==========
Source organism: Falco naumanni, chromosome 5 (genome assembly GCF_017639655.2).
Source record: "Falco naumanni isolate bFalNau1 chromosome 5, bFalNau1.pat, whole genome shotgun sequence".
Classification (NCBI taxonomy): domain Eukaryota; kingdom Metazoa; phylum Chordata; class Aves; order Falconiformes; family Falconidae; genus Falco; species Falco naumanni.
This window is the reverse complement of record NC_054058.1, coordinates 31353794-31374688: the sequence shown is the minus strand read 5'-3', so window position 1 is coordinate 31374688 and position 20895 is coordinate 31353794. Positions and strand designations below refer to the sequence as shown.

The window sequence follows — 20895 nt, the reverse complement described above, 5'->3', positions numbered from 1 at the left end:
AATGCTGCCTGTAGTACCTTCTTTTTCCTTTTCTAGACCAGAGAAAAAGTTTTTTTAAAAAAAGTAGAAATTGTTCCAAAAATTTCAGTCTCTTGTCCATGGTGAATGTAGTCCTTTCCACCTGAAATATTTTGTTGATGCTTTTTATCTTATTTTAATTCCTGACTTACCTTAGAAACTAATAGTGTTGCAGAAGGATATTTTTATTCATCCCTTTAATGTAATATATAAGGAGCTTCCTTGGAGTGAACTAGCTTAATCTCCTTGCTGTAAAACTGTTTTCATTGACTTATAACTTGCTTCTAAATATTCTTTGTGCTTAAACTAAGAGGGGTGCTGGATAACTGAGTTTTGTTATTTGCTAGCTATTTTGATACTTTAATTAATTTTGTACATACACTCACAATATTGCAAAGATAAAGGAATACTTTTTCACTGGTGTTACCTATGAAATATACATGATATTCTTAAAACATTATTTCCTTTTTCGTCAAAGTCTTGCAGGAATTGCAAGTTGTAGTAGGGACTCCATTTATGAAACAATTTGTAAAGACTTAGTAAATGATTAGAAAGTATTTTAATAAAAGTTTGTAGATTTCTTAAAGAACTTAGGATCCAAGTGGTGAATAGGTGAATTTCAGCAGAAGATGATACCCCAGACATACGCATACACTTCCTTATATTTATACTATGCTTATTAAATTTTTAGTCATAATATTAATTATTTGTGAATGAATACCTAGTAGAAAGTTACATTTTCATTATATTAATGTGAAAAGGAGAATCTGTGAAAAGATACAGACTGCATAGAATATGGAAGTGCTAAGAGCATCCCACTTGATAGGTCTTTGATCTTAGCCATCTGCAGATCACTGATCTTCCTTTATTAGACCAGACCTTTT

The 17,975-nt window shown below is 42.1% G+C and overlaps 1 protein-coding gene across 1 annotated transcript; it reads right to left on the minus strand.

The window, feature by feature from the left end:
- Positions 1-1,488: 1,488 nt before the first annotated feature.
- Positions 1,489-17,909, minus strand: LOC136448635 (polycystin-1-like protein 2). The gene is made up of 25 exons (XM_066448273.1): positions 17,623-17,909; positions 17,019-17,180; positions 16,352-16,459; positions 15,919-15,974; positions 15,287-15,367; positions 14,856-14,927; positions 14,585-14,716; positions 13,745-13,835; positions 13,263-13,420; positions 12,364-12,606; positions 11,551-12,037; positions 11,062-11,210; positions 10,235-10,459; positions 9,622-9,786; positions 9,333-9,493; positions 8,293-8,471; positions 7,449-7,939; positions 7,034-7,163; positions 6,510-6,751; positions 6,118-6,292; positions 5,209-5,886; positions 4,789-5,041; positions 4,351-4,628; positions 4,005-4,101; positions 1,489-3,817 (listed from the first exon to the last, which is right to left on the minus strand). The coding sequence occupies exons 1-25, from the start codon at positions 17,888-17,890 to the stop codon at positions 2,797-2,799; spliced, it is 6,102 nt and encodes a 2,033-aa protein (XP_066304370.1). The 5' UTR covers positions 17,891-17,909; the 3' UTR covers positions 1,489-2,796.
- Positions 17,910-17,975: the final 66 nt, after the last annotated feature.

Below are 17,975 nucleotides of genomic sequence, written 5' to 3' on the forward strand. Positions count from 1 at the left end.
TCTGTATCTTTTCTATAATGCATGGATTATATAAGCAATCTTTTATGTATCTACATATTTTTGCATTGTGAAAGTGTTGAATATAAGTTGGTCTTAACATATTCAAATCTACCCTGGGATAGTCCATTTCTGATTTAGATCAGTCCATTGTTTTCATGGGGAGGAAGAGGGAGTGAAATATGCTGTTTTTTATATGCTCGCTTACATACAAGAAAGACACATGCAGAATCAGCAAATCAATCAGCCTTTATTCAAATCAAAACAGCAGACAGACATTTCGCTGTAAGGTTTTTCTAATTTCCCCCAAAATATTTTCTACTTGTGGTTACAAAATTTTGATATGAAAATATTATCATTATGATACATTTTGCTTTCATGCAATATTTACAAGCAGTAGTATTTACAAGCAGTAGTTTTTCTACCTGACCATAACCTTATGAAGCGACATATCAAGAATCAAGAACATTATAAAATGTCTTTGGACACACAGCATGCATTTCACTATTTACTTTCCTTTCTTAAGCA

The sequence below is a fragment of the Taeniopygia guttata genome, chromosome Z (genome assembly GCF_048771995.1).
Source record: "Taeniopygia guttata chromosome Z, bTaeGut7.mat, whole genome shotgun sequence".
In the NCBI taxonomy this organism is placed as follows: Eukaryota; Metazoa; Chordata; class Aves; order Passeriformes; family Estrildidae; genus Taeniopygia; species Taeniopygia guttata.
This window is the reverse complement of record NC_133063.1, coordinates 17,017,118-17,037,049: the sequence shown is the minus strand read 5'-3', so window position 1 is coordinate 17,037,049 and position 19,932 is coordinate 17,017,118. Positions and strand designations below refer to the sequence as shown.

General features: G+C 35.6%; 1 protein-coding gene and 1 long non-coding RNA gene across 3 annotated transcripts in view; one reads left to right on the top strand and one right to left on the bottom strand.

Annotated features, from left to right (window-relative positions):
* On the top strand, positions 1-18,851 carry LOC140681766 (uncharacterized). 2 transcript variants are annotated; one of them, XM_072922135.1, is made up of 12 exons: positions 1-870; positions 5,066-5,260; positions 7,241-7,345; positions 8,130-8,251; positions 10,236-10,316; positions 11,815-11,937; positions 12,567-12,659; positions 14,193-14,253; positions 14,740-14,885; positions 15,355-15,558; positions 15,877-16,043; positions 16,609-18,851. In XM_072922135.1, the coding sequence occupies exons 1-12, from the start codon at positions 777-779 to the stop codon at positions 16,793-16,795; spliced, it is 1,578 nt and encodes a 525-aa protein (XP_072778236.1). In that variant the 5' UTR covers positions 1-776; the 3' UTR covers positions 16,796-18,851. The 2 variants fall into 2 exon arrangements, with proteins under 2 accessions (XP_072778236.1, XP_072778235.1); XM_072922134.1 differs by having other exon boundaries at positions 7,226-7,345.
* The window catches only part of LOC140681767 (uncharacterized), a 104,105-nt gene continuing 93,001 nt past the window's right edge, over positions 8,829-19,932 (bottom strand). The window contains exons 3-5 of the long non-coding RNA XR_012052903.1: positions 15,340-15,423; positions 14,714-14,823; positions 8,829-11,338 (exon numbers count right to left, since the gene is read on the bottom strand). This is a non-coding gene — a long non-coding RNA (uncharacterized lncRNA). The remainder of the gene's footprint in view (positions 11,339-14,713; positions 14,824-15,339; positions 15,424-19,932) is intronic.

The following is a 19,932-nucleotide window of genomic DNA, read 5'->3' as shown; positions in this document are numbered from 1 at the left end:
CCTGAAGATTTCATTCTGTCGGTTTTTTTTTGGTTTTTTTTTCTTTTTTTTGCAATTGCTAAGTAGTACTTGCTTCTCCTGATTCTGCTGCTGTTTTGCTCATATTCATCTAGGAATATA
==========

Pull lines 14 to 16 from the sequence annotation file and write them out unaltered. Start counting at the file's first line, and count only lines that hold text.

The sequence below is a fragment of the Taeniopygia guttata genome, chromosome Z (genome assembly GCF_048771995.1).
Source record: "Taeniopygia guttata chromosome Z, bTaeGut7.mat, whole genome shotgun sequence".
In the NCBI taxonomy this organism is placed as follows: Eukaryota; Metazoa; Chordata; class Aves; order Passeriformes; family Estrildidae; genus Taeniopygia; species Taeniopygia guttata.